Clemons: Obama stance on Palestine’s UN application “has assured the rise of Hamas and the legitimation of violence”

Because this issue may be off the radar for many in the U.S., a little background first.

Earlier this month, in an attempt to break the stalemate with Israel over Palestinian statehood, the PLO decided unilaterally to seek recognition from the U.N. Al-Jazeera (I did some re-paragraphing and added emphasis):

The Palestine Liberation Organisation (PLO) will go to the United Nations Security Council and seek full membership in the world body next week, despite the looming threat of a US veto, a Palestinian official said.

The announcement was made by Mohammed Shtayyeh, a senior member of Fatah’s central committee, at a news conference in Ramallah on Tuesday. Fatah is the largest Palestinian faction in the PLO. His announcement would seem to end months of speculation about the PLO’s diplomatic strategy.

“We are going to the United Nations, we are going to the Security Council,” Shtayyeh said. “We are going to seek full membership based on 1967 borders.” … Full recognition would allow Palestine to vote at the UN, and to join the International Criminal Court and other world bodies.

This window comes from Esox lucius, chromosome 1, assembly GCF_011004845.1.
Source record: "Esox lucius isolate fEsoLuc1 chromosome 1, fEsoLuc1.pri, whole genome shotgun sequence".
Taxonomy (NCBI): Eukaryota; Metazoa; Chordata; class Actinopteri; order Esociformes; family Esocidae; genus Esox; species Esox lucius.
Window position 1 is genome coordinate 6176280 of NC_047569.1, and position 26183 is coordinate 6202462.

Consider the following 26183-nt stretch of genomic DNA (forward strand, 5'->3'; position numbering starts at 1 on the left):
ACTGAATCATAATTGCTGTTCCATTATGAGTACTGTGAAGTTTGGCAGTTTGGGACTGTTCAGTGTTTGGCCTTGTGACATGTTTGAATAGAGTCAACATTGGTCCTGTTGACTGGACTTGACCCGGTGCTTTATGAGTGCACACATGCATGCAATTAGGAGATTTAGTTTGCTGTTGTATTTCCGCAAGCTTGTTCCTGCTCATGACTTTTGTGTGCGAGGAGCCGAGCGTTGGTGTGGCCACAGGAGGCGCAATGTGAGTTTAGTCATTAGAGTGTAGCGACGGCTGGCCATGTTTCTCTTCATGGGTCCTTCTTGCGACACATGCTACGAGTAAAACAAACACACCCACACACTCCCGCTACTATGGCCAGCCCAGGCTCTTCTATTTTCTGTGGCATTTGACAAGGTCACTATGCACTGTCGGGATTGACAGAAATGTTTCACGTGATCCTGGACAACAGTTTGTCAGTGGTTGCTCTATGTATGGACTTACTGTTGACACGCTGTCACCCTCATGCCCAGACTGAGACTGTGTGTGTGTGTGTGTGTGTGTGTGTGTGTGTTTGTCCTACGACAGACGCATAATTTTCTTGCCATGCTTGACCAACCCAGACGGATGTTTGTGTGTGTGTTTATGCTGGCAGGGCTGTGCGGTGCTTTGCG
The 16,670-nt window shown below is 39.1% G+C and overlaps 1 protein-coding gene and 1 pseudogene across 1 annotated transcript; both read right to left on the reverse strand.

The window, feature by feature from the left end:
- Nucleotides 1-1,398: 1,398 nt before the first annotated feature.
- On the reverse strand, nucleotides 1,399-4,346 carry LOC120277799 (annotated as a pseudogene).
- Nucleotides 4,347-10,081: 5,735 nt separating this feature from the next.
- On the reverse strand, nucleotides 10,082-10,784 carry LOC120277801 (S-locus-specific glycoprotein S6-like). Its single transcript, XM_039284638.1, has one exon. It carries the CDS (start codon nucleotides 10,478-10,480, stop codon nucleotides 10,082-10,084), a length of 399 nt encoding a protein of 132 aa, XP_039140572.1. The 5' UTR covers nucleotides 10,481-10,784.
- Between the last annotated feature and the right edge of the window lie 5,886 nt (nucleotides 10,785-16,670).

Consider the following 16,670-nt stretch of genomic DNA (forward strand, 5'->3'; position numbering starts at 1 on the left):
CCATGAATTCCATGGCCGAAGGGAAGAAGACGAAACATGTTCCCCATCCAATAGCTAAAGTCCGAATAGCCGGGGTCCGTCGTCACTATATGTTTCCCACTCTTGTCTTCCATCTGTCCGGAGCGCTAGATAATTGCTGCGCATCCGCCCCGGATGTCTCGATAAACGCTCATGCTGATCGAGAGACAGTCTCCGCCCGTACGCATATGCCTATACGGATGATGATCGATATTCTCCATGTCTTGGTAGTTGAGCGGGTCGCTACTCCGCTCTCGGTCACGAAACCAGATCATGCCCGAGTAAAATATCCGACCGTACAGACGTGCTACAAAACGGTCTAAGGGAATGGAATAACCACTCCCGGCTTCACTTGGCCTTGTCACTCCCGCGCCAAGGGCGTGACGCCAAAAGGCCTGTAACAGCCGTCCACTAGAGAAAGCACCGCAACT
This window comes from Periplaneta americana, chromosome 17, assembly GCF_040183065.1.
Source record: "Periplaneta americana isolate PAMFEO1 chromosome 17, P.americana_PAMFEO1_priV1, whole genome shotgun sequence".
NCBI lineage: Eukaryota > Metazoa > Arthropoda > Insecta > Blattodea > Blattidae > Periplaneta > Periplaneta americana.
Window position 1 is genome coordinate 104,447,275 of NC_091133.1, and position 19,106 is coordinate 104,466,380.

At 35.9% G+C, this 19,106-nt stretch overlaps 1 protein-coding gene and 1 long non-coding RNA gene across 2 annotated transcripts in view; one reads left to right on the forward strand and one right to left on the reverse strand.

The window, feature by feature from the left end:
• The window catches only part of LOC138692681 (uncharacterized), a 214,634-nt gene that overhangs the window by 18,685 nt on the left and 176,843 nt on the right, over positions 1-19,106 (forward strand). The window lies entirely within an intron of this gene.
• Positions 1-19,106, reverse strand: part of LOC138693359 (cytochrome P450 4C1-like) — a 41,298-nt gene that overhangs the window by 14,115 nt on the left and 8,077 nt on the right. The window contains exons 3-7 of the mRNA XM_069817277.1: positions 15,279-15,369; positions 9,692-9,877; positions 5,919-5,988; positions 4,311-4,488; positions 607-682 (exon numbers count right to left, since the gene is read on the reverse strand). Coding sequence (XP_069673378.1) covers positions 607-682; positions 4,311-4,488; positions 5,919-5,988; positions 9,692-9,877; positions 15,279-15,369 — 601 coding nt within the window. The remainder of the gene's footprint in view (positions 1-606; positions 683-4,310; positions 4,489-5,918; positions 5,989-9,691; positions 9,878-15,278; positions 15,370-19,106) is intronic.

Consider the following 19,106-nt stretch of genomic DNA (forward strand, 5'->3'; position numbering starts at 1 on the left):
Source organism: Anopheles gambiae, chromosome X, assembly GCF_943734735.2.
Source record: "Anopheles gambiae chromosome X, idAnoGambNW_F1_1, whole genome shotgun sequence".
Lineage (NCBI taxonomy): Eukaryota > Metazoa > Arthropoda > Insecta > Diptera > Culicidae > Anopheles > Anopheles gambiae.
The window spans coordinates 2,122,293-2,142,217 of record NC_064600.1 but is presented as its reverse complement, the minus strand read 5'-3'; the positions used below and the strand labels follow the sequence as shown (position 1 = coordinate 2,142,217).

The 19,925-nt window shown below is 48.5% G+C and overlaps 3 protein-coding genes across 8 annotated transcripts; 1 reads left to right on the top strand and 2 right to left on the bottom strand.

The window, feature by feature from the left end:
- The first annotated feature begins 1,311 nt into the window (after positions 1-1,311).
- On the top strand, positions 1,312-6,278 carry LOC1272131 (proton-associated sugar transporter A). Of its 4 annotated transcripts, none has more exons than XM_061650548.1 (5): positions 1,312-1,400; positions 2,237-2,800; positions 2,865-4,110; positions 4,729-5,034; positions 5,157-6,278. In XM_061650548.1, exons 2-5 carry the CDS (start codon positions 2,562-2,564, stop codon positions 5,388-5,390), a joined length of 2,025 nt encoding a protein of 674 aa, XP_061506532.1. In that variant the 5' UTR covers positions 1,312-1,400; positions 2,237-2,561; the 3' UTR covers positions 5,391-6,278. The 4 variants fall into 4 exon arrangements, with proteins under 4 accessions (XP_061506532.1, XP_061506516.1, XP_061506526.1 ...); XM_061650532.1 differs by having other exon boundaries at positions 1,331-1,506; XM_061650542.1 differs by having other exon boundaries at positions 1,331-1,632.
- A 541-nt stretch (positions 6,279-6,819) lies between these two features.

Nice — in the U.S. that’s called an “end-around,” a term from American football.

Read the full Al-Jazeera article for the implications of that move; it’s well explained. If you do, note that Hamas, the most militant of the major Palestinian groups, is opposed to the application. Steve Clemons comments on that aspect below.

Al-Jazeera noted at the time that the “PLO will have little trouble securing the required two-thirds majority at the General Assembly”. The problem is at the Security Council, where the U.S. has a veto and earlier said it would use it.

Now comes President Obama. On Sept 21, the president stated his opposition to the Palestinian application. SF Chronicle (my emphasis):

U.S. President Barack Obama underlined yesterday (Sept 21) that his position had not budged when he told the gathering of world leaders that “peace will not come through statements and resolutions at the UN.” There was little in his words to encourage Palestinians or sway Abbas to change course.

“It didn’t really take us forward to anywhere,” said Shtayyeh in a telephone interview. “The negotiations themselves are in a crisis. We took this initiative to change the status quo.”

Another option open to the Palestinians would be to pursue an upgraded status at the General Assembly, from “entity” to “non-member state,” such as the Holy See, the government of the Roman Catholic Church, based in the Vatican. That could enable them to sign international treaties and have cases heard in the International Criminal Court.

Which leaves things as they are. In football terms, Obama stuffed the play for no gain.

Which brings us to Steve Clemons, Washington editor-at-large for The Atlantic. His headline:

Obama Tells Palestinians to Stay in Back of the Bus

Here’s the gist of his thinking (again my emphasis):